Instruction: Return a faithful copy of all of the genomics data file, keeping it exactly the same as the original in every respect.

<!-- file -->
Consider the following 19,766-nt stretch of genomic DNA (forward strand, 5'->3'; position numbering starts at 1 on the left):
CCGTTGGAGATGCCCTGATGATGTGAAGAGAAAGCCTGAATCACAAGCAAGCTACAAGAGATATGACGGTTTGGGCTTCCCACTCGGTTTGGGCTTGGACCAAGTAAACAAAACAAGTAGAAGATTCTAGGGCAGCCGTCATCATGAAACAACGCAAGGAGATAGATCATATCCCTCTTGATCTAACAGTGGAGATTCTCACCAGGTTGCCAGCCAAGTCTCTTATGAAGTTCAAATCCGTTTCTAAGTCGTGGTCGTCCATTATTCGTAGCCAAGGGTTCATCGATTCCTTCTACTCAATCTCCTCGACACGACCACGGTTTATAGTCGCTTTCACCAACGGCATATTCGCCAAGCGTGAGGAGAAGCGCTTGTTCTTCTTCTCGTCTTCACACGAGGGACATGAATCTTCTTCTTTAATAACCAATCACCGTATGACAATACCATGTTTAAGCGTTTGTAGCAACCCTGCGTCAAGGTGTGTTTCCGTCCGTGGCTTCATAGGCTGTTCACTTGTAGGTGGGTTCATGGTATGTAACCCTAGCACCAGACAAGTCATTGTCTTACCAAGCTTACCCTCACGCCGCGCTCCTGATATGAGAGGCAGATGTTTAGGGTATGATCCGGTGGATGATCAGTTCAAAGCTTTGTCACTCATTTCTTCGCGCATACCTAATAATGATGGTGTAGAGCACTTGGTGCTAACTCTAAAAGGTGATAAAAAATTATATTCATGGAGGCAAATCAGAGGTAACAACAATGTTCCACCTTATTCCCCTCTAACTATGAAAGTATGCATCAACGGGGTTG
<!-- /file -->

Consider the following 19,766-nt stretch of genomic DNA (forward strand, 5'->3'; position numbering starts at 1 on the left):
CCGTTGGAGATGCCCTGATGATGTGAAGAGAAAGCCTGAATCACAAGCAAGCTACAAGAGATATGACGGTTTGGGCTTCCCACTCGGTTTGGGCTTGGACCAAGTAAACAAAACAAGTAGAAGATTCTAGGGCAGCCGTCATCATGAAACAACGCAAGGAGATAGATCATATCCCTCTTGATCTAACAGTGGAGATTCTCACCAGGTTGCCAGCCAAGTCTCTTATGAAGTTCAAATCCGTTTCTAAGTCGTGGTCGTCCATTATTCGTAGCCAAGGGTTCATCGATTCCTTCTACTCAATCTCCTCGACACGACCACGGTTTATAGTCGCTTTCACCAACGGCATATTCGCCAAGCGTGAGGAGAAGCGCTTGTTCTTCTTCTCGTCTTCACACGAGGGACATGAATCTTCTTCTTTAATAACCAATCACCGTATGACAATACCATGTTTAAGCGTTTGTAGCAACCCTGCGTCAAGGTGTGTTTCCGTCCGTGGCTTCATAGGCTGTTCACTTGTAGGTGGGTTCATGGTATGTAACCCTAGCACCAGACAAGTCATTGTCTTACCAAGCTTACCCTCACGCCGCGCTCCTGATATGAGAGGCAGATGTTTAGGGTATGATCCGGTGGATGATCAGTTCAAAGCTTTGTCACTCATTTCTTCGCGCATACCTAATAATGATGGTGTAGAGCACTTGGTGCTAACTCTAAAAGGTGATAAAAAATTATATTCATGGAGGCAAATCAGAGGTAACAACAATGTTCCACCTTATTCCCCTCTAACTATGAAAGTATGCATCAACGGGGTTG